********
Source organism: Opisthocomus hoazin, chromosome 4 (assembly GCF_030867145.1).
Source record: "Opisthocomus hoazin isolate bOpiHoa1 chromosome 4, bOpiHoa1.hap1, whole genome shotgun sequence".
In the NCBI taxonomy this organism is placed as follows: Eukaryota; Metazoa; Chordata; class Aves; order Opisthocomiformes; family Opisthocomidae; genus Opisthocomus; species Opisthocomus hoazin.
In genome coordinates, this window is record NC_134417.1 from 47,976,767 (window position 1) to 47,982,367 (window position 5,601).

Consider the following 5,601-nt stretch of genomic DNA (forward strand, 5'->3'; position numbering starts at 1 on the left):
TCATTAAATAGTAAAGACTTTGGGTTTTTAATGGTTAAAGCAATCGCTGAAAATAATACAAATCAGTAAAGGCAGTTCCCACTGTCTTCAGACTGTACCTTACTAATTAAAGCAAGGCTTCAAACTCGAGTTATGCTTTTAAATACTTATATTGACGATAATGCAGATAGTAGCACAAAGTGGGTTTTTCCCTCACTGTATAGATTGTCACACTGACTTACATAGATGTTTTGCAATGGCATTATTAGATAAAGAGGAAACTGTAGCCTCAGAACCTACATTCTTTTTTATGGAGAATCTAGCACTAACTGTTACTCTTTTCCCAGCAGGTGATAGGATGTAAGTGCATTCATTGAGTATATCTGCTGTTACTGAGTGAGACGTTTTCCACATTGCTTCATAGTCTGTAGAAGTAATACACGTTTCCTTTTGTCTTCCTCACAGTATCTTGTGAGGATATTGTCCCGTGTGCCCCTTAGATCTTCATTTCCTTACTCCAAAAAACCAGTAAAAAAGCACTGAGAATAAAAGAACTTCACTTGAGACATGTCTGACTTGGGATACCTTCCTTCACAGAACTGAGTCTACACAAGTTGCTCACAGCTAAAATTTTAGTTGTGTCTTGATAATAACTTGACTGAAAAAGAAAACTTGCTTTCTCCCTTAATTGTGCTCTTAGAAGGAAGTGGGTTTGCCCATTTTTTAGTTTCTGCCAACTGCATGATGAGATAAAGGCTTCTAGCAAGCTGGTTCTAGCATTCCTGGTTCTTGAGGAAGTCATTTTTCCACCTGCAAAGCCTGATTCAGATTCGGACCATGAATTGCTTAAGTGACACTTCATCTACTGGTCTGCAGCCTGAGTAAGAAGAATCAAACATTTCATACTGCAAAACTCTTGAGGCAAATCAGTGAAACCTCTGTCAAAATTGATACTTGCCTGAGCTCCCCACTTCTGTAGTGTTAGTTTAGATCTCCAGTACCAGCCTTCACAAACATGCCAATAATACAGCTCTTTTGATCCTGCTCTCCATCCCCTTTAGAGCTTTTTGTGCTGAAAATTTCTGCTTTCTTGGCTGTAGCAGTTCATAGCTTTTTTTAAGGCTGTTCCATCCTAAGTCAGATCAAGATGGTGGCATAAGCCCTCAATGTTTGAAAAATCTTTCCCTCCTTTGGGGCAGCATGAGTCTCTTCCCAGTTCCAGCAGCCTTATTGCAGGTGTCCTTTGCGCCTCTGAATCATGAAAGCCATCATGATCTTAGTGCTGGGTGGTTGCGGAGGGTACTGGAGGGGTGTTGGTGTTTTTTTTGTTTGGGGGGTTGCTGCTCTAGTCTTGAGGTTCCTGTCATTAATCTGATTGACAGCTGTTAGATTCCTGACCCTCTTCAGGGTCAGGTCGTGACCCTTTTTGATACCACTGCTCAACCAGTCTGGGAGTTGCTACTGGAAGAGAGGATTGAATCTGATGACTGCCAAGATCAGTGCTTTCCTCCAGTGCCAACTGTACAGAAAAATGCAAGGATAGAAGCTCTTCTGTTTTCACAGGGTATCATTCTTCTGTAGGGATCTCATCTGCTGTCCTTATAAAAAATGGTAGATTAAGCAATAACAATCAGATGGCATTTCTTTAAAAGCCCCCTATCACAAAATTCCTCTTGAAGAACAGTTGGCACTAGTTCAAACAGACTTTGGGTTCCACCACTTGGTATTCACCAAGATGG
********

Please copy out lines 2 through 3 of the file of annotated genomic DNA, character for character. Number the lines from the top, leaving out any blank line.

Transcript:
Source record: "Opisthocomus hoazin isolate bOpiHoa1 chromosome 4, bOpiHoa1.hap1, whole genome shotgun sequence".
In the NCBI taxonomy this organism is placed as follows: Eukaryota; Metazoa; Chordata; class Aves; order Opisthocomiformes; family Opisthocomidae; genus Opisthocomus; species Opisthocomus hoazin.